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DC Guerrilla Gardener's Revenge Takes Form of Metro Art Stunt

Art installation erected as payback for city ripping out 1,000 flowering plants surreptitiously donated to city beautification

by
Lauren McCauley, staff writer

The Phantom Planter's "artistic revenge" dangles above the escalators at Washington DC's Dupont Metro Station Sunday, October 27. (Photo: @socialepicurean/ Twitter)

Washington, DC guerrilla gardener Henry Docter staged a dramatic prank at a Metro station Sunday as payback for the city's sabotage of his flowering plant installation.

Dubbed the 'Phantom Planter,' Docter has been surreptitiously beautifying public spaces since 1979.

“Flowers are nature’s way of affirming how beautiful life can be” Docter told the Washington Post, adding that he considers his plantings a form of performance art.

In early July, Docter planted roughly 1,000 seeds of morning glories, cardinal flowers and cypress vines in 176 barren flower boxes along the escalators at the Dupont Circle Metro station. A few weeks later, the city thanked him by yanking out the plants.

Now, Docter has achieved what he calls "artistic closure." The Post reports that with a pulley, plastic piping and a web of rope, Docter suspended a "6-by-6-by-4-foot boxlike artwork, which was covered with quotes about the July flower standoff" above the escalators at the Metro entrance.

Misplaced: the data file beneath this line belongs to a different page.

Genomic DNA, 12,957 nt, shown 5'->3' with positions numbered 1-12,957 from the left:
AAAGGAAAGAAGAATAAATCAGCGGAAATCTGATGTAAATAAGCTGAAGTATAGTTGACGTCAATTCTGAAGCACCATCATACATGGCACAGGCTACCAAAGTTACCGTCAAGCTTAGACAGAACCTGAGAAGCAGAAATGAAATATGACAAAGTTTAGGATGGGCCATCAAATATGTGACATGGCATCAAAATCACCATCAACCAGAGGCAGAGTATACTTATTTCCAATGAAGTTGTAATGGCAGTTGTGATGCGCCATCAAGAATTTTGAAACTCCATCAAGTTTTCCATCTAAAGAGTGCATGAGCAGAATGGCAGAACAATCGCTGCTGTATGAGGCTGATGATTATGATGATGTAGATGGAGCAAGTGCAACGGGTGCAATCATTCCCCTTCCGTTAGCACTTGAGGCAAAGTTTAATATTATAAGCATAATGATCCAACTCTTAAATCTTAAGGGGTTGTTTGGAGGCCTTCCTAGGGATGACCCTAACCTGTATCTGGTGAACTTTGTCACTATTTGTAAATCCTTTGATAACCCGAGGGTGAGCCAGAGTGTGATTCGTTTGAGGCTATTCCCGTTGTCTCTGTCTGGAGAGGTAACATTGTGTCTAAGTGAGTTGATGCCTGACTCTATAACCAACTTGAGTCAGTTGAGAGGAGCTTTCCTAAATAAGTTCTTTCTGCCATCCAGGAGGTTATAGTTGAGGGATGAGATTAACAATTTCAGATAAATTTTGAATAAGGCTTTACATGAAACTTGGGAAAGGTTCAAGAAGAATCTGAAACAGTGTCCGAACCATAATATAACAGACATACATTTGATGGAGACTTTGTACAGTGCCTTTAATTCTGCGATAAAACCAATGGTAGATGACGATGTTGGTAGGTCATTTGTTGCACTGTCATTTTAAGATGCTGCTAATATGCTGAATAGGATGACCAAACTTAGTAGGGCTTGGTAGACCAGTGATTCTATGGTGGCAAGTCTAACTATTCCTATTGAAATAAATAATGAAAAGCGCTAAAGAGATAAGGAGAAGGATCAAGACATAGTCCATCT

"Over the next 1 hour and 46 minutes, the 30-pound box of plastic tubing, clear tape and paper, which looked a little like an avant-garde Tinker Toy, was suspended, its sides plastered with online comments [about the incident]," the Post writes.

Some of the comments included: “Beautification of civic space should be applauded, not crushed,” “Metro should nurture flowers instead of mindless bureaucrats,” and “Metro seems to deal with most problems by asking ‘What would Joseph Stalin do?’ ”

Reportedly, the piece was removed without incident.

"During this time when our country faces numerous challenges, it does not make sense to discourage and delay the creation of something beautiful," Docter wrote earlier in an online petition supporting the maintenance of the flowers. "The world is not as bad as it is often portrayed in the news. This is an opportunity for all of us to make something beautiful."

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